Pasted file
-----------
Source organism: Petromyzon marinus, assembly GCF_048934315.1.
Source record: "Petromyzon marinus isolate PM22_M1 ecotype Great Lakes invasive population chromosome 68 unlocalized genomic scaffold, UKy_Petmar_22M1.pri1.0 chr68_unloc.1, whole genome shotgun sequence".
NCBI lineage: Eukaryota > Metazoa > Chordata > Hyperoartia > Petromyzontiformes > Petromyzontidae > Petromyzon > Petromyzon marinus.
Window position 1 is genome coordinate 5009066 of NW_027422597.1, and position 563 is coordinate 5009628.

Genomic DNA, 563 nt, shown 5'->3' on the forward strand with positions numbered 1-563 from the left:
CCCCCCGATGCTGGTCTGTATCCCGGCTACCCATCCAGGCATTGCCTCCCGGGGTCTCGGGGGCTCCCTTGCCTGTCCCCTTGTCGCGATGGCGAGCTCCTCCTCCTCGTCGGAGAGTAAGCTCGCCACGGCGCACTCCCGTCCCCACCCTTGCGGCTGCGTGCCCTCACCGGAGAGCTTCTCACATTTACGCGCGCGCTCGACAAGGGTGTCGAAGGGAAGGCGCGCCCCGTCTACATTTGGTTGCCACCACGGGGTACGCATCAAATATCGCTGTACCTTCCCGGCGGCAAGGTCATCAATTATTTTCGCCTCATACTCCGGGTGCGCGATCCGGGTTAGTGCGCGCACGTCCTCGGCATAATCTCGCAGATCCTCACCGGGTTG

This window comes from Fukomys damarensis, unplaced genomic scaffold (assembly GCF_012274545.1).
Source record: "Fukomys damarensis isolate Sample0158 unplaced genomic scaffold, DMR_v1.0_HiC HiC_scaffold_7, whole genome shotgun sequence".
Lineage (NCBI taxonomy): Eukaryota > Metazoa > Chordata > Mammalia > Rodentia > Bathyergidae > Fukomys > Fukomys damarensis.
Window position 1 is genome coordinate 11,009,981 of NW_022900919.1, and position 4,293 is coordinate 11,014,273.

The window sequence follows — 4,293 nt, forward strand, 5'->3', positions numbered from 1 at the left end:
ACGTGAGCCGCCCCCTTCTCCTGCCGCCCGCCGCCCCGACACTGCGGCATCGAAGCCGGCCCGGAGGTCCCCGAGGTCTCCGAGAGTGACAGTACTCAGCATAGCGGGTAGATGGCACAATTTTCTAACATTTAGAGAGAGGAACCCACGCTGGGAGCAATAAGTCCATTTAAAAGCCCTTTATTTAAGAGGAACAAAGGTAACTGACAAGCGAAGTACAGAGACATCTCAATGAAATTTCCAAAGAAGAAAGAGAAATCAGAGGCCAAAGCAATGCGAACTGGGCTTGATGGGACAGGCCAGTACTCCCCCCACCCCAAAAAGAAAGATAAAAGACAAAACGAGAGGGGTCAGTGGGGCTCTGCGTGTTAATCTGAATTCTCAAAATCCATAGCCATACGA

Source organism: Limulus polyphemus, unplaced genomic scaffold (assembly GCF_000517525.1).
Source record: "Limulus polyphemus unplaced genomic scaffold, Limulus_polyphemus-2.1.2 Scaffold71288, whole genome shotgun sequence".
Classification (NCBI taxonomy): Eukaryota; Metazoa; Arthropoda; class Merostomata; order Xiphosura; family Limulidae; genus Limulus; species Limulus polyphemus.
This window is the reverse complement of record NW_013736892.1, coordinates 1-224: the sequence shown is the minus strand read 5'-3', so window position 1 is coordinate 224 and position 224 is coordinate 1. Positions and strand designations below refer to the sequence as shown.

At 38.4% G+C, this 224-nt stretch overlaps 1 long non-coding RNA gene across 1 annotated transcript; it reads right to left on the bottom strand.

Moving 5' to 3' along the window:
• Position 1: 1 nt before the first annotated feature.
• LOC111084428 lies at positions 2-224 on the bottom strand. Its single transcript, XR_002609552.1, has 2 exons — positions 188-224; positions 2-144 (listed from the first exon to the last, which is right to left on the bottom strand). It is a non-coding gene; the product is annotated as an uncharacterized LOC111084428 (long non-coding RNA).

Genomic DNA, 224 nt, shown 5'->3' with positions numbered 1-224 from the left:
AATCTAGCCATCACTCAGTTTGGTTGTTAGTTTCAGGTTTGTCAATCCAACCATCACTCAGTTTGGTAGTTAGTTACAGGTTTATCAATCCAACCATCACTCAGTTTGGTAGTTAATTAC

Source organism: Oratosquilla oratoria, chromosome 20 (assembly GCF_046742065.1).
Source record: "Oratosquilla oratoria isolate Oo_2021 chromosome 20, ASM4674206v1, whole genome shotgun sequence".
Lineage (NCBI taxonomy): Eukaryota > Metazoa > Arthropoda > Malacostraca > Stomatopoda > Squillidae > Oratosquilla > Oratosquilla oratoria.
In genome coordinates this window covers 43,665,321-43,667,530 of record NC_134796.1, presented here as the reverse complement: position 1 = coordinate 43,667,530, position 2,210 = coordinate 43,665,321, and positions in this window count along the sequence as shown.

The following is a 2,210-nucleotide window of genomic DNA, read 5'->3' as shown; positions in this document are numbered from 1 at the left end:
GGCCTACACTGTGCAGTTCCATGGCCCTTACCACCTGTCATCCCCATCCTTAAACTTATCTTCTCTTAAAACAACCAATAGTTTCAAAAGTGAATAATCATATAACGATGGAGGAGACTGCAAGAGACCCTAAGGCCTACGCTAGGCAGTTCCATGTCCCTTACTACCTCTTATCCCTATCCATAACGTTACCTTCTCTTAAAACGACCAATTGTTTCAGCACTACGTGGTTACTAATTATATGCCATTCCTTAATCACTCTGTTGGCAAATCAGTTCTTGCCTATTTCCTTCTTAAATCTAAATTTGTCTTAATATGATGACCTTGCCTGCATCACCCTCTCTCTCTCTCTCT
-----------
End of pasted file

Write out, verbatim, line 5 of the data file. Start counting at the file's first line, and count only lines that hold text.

Genomic DNA, 563 nt, shown 5'->3' on the forward strand with positions numbered 1-563 from the left: